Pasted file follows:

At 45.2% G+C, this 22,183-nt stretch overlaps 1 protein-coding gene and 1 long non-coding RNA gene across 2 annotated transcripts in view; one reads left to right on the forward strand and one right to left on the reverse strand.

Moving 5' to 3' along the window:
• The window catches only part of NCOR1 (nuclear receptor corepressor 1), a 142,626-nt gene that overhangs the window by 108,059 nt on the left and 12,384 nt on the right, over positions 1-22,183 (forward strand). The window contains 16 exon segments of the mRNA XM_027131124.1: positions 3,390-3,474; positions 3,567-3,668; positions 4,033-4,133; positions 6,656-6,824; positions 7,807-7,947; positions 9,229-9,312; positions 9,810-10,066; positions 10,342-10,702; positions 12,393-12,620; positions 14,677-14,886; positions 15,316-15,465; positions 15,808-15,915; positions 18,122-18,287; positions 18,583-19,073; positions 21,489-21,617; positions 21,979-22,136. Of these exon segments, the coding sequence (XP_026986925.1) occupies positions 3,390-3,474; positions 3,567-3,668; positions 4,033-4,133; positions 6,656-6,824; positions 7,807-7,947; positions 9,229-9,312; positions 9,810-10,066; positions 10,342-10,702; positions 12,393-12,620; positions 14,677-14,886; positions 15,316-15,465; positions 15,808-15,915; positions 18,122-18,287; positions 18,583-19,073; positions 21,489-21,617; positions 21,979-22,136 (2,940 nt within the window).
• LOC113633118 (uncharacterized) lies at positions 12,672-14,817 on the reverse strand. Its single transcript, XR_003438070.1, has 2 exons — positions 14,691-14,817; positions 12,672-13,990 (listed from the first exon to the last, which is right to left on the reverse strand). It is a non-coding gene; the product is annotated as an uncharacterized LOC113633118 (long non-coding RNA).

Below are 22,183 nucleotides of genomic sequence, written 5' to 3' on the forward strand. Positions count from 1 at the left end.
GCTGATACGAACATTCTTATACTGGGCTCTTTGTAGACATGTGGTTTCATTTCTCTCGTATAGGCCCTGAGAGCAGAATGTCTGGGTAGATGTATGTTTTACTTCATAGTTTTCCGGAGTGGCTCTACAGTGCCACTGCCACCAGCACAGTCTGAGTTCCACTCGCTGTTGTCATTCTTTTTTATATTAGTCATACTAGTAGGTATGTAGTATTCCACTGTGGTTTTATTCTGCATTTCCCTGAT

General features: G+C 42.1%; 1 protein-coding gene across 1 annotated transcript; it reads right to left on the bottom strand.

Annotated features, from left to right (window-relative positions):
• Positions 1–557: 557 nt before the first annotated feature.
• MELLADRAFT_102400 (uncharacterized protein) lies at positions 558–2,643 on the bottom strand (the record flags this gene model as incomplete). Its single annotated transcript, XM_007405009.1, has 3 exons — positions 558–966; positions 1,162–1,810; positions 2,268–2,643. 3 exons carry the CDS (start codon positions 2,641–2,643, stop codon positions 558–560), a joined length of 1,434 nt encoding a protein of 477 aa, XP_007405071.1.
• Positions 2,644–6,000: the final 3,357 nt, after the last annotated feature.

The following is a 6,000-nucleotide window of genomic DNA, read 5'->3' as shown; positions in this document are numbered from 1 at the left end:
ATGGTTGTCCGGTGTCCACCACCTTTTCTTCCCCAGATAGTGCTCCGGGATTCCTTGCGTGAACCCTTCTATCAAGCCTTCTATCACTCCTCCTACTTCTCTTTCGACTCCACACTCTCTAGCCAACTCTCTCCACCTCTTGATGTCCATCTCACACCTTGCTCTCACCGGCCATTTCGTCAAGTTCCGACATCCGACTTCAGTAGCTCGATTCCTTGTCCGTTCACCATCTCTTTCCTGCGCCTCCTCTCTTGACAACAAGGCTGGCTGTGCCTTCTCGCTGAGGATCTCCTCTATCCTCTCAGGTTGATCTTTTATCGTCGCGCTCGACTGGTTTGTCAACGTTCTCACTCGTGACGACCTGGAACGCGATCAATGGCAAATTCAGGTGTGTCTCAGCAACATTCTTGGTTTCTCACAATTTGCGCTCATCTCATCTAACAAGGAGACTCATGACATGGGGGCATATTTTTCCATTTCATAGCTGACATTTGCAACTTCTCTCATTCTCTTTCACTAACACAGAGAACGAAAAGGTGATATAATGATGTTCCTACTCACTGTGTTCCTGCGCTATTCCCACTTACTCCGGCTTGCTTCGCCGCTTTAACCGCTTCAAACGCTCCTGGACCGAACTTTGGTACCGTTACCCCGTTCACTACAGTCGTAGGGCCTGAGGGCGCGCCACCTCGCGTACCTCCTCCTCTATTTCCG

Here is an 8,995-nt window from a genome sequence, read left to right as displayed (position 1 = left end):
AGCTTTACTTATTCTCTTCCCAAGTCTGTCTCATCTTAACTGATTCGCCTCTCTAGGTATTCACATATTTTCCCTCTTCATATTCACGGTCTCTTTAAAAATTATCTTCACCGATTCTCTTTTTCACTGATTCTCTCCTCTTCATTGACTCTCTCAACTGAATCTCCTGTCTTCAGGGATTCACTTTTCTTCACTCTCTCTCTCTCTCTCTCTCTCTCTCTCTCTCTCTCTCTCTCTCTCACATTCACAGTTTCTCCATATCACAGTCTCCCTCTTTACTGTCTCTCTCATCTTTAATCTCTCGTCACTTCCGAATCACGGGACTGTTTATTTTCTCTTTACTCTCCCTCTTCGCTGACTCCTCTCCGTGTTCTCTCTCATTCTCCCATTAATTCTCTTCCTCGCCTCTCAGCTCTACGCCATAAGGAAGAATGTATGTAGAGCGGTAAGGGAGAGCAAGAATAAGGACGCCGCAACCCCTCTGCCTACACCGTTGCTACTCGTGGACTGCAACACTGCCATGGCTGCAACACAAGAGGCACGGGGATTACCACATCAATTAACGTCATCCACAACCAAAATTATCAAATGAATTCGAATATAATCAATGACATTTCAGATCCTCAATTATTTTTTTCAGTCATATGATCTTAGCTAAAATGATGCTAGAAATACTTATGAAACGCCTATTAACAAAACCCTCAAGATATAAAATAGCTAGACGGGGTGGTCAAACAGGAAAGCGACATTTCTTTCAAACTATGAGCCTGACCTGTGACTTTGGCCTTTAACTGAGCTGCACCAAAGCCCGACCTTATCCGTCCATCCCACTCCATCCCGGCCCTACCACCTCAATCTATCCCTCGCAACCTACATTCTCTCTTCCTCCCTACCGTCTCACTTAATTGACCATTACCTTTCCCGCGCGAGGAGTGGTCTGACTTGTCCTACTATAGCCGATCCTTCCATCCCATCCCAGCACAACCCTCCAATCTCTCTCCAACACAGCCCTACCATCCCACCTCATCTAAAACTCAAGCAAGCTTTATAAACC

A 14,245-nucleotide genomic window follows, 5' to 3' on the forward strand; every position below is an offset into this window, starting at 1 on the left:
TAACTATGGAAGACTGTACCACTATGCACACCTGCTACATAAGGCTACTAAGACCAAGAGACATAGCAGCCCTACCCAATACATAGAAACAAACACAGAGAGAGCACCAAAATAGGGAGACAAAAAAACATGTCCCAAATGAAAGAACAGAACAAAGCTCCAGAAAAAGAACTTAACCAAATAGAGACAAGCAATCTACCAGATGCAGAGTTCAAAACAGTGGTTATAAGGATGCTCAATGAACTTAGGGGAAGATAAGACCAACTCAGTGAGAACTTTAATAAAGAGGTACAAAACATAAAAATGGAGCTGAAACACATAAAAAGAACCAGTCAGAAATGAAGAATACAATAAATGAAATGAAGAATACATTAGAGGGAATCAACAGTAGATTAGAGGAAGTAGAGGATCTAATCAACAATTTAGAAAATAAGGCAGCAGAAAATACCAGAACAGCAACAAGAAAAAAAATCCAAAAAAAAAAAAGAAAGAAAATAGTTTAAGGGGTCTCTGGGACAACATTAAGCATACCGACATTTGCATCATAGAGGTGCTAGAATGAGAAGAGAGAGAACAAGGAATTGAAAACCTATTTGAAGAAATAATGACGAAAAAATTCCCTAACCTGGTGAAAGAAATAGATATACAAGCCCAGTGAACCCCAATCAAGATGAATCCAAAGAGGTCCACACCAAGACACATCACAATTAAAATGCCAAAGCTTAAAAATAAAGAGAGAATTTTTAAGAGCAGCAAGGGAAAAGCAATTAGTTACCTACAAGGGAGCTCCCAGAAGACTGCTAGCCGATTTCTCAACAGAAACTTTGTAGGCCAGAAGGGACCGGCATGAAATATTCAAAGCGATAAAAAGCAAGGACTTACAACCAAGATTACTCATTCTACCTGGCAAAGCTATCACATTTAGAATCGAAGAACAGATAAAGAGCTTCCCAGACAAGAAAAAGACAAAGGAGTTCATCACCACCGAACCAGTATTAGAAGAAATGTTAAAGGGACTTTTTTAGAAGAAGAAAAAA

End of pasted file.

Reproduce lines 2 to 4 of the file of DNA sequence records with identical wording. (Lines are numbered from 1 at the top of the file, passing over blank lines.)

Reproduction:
Moving 5' to 3' along the window:
• The window catches only part of NCOR1 (nuclear receptor corepressor 1), a 142,626-nt gene that overhangs the window by 108,059 nt on the left and 12,384 nt on the right, over positions 1-22,183 (forward strand). The window contains 16 exon segments of the mRNA XM_027131124.1: positions 3,390-3,474; positions 3,567-3,668; positions 4,033-4,133; positions 6,656-6,824; positions 7,807-7,947; positions 9,229-9,312; positions 9,810-10,066; positions 10,342-10,702; positions 12,393-12,620; positions 14,677-14,886; positions 15,316-15,465; positions 15,808-15,915; positions 18,122-18,287; positions 18,583-19,073; positions 21,489-21,617; positions 21,979-22,136. Of these exon segments, the coding sequence (XP_026986925.1) occupies positions 3,390-3,474; positions 3,567-3,668; positions 4,033-4,133; positions 6,656-6,824; positions 7,807-7,947; positions 9,229-9,312; positions 9,810-10,066; positions 10,342-10,702; positions 12,393-12,620; positions 14,677-14,886; positions 15,316-15,465; positions 15,808-15,915; positions 18,122-18,287; positions 18,583-19,073; positions 21,489-21,617; positions 21,979-22,136 (2,940 nt within the window).
• LOC113633118 (uncharacterized) lies at positions 12,672-14,817 on the reverse strand. Its single transcript, XR_003438070.1, has 2 exons — positions 14,691-14,817; positions 12,672-13,990 (listed from the first exon to the last, which is right to left on the reverse strand). It is a non-coding gene; the product is annotated as an uncharacterized LOC113633118 (long non-coding RNA).